Baseball’s One Millionth Run
They have been playing major league baseball a long time, since 1876. There must have been a lot of players cross the plate in that time. Back in 1974 some stat guy decided to figure out how many. At the end of baseball’s 98th season he discovered that 570,819 runs had been plated in the National League and the dish had been dented in the American League 426,964 times – altogether not quite one million.
The gears started turning in the minds on MLB marketing men and it was decided to turn this most insignificant scrap of trivia into a promotional opportunity. Sometime in the first weeks of the 1975 season someone would score the one-millionth run in baseball history. To know the exact moment that historic milestone was reached baseball set up a “Control Center” that would make the technical wizards at Houston’s Mission Control green with envy.
But before anything could be put in place, MLB needed a sponsor for this whole business. Somehow the beer companies and car manufacturers failed to jump on board and the company that answered MLB’s phone calls was Tootsie Roll that had been wrapping chewy chocolate candy since 1896, when they could have sponsored the race for baseball’s 1,000,000th run. The marketing mavens also signed up the Seiko watch company that was plugging a brand new product at the time – a watch without a clock face called a digital watch. Seiko would pay for the massive electronic counters that would be placed in all the major league stadiums so fans could gasp at the excitement of every run scored.
Tootsie Roll put together a fan contest to identify the millionth run scorer with a $10,000 prize and award his team $10,000 (that would pay for about two innings of work for a typical player these days). Seiko would step in and give the lucky player a special watch.
Almost immediately objections were raised over all this nonsense. Not only was major league baseball making much ado about barely anything but the whole shebang was being fronted by a small-time candy company. What had baseball sold its soul for? The controversy threatened to erupt into a brushfire when none other than Joe DiMaggio stepped into the fray. The revered Yankee Clipper wondered what all the fuss was about – it all seemed like innocent fun and, heck, he had eaten Tootsie Rolls when he was six years old.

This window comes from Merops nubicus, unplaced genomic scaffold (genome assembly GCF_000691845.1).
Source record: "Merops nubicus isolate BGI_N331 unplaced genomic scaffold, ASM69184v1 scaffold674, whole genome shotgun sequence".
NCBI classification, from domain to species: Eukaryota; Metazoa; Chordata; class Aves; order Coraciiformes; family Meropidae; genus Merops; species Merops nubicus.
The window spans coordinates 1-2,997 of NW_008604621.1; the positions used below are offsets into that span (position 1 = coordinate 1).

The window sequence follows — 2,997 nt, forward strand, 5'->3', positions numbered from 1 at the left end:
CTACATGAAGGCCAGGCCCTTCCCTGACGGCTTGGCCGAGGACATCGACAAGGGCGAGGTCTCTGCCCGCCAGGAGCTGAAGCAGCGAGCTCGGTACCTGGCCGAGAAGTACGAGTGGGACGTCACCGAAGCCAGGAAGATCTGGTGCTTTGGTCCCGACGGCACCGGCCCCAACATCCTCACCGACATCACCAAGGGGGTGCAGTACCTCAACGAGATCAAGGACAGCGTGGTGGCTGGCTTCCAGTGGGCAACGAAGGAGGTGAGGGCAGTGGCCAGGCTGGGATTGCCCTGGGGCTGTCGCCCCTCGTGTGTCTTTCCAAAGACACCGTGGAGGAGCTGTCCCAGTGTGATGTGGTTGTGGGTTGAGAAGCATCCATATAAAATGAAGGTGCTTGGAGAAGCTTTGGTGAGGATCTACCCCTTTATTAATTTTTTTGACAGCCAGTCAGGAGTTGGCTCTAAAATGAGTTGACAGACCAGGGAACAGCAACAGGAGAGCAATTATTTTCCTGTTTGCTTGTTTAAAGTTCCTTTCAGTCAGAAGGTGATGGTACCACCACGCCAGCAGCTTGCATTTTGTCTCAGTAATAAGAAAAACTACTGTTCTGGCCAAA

So the race was on. And baseball was charmed as the contest came down to May 4, a Sunday with a full slate of games on tap. In San Francisco’s Candlestick Park the Astros’ first baseman Bob Watson drew a walk to start the second inning. Two outs later catcher Milt May turned on an 0-2 pitch and blasted it into the right field bleachers. Watson slowed to a jog but as he was rounding the bases his teammates saw that the giant counter was at 999,999 and yelled at Watson to run harder. He needed to hustle because at the same time in Cincinnati, shortstop Dave Concepcion had cracked a home run as well and was racing around the bases. Watson made it to plate just a few Seiko seconds before Concepcion to score baseball’s one-millionth run.
Baseball was prepared to play the moment up big. The National Baseball Hall of Fame and Museum had representatives in every stadium and after May followed Watson across the plate the game was stopped and home plate dug up. May’s bat and Watson’s shoes went back to Cooperstown with the rubber plate to go on exhibit in the Hall of Fame. The museum men were even able to get May’s home run ball back.
Watson got that new-fangled digital watch worth $1,000; his Astro cheerleader teammates each received a less fancy wrist ornament. Over 50 fans had improbably sent Tootsie Roll an entry with “May 4” and “Bob Watson.” A drawing had to be held and a ten-year old boy won the $10,000 first prize. The contest was charmed again. Tootsie Roll also presented Watson with 1,000,000 pieces of candy. Ironically, his own kids were allergic to chocolate so he gave his sugary stash to the Girl Scouts of America.
So Bob Watson scored baseball’s 1,000,000th run. Or did he? Historians are always finding new statistics in the dusty folds of the record book and make little adjustments from time to time. We will never know who was the real perpetrator of the actual deed. But at least we have a good story.